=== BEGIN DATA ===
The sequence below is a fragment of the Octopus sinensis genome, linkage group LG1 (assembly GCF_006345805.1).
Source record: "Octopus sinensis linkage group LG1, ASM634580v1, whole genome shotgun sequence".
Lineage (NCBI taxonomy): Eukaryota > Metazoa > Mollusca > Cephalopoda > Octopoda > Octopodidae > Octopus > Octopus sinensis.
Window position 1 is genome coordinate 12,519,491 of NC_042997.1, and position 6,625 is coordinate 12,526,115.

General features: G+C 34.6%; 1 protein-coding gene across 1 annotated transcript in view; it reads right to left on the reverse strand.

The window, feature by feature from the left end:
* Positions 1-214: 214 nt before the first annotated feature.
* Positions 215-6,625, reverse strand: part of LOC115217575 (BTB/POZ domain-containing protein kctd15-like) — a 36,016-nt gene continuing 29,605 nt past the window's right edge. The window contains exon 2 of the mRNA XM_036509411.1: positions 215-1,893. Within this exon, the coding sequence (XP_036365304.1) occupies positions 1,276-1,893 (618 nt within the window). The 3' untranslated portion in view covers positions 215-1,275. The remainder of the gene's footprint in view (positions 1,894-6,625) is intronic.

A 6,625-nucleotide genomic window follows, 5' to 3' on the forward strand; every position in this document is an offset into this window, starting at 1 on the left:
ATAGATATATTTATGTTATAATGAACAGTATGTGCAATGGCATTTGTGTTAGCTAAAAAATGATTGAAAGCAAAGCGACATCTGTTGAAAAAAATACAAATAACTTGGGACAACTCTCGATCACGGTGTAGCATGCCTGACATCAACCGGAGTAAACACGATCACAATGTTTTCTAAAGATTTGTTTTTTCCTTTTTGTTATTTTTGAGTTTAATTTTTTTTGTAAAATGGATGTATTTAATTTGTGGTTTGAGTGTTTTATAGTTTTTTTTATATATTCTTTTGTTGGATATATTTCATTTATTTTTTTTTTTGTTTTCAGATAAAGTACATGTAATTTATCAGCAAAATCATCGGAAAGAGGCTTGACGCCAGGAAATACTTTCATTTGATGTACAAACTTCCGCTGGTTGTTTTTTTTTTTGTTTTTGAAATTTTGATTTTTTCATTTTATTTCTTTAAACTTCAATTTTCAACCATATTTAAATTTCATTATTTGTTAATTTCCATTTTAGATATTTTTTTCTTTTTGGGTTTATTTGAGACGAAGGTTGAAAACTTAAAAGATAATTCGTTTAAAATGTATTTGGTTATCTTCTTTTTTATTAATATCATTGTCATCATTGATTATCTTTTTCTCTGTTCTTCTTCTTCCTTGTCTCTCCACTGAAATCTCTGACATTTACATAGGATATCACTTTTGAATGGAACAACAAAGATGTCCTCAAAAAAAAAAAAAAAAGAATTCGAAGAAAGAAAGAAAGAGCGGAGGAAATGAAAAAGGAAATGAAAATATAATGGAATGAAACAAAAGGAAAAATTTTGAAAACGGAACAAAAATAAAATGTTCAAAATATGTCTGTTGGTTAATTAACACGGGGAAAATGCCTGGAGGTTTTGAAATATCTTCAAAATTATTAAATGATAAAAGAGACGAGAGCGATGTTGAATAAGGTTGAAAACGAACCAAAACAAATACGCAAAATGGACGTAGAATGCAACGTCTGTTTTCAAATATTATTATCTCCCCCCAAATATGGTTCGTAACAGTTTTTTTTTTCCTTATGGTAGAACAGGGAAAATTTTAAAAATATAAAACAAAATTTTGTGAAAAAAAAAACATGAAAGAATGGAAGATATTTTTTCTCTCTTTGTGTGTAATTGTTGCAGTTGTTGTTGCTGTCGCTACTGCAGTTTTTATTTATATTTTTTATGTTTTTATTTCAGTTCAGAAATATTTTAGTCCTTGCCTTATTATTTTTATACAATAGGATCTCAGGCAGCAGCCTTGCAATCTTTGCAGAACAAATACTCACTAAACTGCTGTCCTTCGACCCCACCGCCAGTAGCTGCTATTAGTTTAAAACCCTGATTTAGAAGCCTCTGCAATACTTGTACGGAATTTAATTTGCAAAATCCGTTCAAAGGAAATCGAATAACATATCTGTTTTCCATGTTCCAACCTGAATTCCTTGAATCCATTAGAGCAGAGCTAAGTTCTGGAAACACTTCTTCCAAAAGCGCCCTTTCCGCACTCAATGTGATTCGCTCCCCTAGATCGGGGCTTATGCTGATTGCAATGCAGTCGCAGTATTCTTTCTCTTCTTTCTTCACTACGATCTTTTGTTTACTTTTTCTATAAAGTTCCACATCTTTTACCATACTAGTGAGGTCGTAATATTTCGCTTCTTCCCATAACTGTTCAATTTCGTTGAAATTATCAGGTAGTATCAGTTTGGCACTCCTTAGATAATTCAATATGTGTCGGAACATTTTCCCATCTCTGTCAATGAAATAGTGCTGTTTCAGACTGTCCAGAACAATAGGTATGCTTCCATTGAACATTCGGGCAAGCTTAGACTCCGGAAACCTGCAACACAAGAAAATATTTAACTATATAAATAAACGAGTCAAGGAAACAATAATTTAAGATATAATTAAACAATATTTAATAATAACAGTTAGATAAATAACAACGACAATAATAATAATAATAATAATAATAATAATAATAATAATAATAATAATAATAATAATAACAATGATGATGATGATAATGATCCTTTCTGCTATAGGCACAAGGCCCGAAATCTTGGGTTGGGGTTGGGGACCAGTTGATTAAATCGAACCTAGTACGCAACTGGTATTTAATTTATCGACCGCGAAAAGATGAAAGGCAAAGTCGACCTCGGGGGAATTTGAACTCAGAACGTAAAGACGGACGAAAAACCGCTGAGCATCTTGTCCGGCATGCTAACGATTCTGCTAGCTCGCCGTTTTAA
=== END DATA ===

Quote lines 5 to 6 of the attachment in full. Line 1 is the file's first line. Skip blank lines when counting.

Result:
General features: G+C 34.6%; 1 protein-coding gene across 1 annotated transcript in view; it reads right to left on the reverse strand.

The window, feature by feature from the left end: